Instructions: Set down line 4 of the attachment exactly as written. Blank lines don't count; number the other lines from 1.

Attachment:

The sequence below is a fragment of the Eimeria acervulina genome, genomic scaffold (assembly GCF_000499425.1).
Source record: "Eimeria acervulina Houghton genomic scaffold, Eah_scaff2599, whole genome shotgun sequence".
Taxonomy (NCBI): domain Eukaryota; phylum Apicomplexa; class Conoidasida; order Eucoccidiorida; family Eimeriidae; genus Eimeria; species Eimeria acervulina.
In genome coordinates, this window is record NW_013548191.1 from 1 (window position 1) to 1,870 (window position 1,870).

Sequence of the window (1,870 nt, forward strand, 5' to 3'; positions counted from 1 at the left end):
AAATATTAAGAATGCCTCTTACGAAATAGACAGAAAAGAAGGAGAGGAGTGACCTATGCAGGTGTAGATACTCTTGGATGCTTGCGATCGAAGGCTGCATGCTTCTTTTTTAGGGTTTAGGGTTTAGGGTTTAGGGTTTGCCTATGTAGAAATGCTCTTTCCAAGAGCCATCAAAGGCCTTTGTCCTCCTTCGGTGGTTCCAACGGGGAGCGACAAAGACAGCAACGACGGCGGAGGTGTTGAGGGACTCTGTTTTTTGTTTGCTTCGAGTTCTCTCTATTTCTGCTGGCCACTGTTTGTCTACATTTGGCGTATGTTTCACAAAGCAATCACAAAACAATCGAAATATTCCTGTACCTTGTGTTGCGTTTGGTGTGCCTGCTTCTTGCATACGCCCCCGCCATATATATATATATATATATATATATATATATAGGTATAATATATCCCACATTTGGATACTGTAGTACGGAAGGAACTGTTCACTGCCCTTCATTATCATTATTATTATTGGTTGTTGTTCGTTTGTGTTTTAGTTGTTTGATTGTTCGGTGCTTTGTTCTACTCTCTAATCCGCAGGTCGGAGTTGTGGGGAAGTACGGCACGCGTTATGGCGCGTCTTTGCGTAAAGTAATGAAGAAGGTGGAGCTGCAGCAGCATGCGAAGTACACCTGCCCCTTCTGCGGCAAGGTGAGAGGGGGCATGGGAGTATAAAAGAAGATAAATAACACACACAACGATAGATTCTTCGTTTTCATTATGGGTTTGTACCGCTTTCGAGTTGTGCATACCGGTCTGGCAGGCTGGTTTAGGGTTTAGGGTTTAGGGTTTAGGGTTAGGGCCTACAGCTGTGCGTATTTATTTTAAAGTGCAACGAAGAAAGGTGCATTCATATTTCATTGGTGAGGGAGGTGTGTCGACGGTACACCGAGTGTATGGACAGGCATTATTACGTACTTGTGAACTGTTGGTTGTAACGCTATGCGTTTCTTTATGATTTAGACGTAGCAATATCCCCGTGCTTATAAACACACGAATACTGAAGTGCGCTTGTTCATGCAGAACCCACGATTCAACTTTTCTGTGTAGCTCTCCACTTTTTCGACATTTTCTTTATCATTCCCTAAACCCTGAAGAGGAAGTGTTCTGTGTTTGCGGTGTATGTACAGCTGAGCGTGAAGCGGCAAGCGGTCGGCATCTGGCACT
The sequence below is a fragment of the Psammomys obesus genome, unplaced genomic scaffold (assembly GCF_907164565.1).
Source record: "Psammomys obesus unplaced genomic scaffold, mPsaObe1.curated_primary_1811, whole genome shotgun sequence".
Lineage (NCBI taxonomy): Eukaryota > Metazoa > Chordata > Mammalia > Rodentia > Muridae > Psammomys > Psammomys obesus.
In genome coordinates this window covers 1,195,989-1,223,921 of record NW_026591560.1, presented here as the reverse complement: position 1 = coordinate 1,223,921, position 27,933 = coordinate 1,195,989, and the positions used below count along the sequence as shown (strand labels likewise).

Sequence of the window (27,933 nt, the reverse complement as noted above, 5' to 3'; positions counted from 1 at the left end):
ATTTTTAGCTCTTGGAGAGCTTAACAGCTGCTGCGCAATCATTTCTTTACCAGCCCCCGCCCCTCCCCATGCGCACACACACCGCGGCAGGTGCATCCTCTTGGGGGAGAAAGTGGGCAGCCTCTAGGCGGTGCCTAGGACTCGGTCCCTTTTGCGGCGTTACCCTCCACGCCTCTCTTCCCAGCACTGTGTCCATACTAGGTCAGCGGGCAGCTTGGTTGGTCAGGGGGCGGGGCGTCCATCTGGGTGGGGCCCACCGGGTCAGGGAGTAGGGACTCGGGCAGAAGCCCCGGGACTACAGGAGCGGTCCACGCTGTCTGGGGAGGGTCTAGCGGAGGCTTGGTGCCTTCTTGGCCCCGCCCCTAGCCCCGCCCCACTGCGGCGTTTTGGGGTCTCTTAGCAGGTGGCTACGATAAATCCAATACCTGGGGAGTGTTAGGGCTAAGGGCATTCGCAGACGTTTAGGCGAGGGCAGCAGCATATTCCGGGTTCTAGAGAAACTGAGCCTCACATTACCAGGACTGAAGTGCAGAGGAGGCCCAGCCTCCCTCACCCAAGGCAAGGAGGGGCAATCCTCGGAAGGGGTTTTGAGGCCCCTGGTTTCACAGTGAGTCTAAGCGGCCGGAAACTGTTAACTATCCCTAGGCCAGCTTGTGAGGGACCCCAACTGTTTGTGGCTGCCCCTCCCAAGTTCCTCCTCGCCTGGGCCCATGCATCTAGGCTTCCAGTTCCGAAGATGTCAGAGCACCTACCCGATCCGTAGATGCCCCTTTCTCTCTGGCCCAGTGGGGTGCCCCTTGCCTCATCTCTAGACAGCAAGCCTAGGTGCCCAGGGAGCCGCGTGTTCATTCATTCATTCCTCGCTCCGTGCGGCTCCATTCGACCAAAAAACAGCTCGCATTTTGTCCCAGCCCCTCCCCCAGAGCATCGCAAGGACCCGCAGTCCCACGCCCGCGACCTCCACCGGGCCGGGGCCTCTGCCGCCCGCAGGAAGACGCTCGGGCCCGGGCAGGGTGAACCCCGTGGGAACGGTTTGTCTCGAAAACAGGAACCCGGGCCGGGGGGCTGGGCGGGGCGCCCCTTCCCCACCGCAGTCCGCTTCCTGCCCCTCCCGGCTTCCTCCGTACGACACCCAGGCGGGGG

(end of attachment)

In genome coordinates, this window is record NW_013548191.1 from 1 (window position 1) to 1,870 (window position 1,870).